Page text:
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A history lesson on space travel

Our academic as well as sporting Term 3 has set off at a cracking pace.  Students are very pleased that the Granite Belt soccer competitions are commencing this week.  They were pleased to bring out the soccer balls at last and start polishing their soccer skills. 

On the academic front, in science this Term we are studying the key features of our solar system.  The focus is on Earth’s moon and the scientific developments from space exploration that have affected people's lives.  We will be mixing science and history (interesting to ponder that something that occurred in one’s own lifetime is now referred to as “history”) as this month the 16th July was the day 50 years ago that Apollo 11 with Michael Collins, Buzz Aldrin and Neil Armstrong on board blasted off, heading for the moon.  Neil Armstrong saw it this way “It was our pleasure to participate in one great adventure.”  Our students will pose scientific questions, plan and conduct investigations and experiments to answer questions and solve problems. They will decide on which variables to change and which to measure to conduct fair tests.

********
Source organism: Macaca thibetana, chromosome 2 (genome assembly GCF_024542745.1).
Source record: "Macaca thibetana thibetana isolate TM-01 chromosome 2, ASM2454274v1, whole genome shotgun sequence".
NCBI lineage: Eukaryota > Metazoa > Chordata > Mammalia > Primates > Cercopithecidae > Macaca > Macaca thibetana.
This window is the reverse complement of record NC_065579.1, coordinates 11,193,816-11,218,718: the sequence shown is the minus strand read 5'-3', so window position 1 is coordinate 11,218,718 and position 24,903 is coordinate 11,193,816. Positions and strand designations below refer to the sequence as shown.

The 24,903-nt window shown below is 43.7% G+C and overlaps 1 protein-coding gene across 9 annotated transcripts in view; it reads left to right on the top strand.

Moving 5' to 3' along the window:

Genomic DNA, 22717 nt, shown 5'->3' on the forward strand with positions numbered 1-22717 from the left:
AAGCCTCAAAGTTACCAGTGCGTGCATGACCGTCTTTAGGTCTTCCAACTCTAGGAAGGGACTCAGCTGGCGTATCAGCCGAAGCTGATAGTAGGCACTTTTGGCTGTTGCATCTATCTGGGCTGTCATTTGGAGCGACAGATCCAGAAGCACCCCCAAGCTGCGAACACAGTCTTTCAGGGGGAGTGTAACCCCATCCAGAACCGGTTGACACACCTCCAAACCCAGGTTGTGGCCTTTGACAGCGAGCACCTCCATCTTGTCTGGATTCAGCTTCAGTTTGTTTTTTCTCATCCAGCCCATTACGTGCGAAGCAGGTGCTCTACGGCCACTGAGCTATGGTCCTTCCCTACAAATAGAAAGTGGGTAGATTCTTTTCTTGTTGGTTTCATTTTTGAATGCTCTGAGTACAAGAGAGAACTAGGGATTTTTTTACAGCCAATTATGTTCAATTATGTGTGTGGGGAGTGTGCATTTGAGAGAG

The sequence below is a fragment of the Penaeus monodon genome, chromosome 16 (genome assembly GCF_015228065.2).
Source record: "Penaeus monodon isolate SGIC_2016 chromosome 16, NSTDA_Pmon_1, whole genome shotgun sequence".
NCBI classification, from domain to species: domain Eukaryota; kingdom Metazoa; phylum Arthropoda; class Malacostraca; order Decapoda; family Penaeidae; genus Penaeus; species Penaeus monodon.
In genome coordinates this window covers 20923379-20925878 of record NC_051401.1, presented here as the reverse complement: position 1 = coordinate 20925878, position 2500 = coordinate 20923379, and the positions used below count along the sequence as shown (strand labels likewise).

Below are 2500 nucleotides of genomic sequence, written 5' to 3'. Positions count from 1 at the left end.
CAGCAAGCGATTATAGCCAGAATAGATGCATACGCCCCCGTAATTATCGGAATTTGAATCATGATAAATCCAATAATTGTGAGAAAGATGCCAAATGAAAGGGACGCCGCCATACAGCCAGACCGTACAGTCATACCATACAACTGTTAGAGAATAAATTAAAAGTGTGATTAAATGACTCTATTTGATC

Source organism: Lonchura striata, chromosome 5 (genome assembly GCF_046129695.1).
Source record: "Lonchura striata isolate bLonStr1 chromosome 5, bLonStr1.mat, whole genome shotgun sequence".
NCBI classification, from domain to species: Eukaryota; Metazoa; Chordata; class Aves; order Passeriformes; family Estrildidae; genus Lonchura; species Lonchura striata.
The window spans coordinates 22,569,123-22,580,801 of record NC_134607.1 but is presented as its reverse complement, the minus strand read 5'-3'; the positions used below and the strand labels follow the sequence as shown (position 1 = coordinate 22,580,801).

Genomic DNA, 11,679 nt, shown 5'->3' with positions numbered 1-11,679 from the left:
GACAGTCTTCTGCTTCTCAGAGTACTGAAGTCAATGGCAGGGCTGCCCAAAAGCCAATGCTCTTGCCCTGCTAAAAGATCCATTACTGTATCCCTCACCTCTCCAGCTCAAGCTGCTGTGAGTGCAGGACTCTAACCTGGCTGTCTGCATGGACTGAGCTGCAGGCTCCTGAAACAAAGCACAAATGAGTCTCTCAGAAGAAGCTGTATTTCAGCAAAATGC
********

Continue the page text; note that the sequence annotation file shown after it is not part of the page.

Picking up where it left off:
The first experiment was to do with the lunar landscape which they approximated using flour (many kilograms), hundreds and thousands sprinkles and cocoa powder.  They then used different sized balls moulded out of soft dough as “impactors”.  In real life on the real moon these impactors would be asteroids.  The impactors were dropped from a standard height, making craters and impact rays on the “moon” surface.  The students then had to measure the dimensions of impact craters and impact rays.  Prior to the experiment, students predicted what they thought would happen, and checked these predictions afterwards.  In best “Mythbusters” style, students put all of the “impactors” together and all the “moon” surface, and upsized the experiment after all other tests had been completed.  The impact rays measured metres from that colossal impact!

Our students are very engaged with science and scientific methods.

Another important investigation will be identifying and explaining some examples of space technology that has found a use in daily life.  One example is the infra-red thermometer, used to measure the temperature of stars and planets.  In everyday use, the infra-red ear thermometer measures energy emitted from a person’s eardrum to measure their temperature in a few seconds.

Just one thing of many that space research has done for us!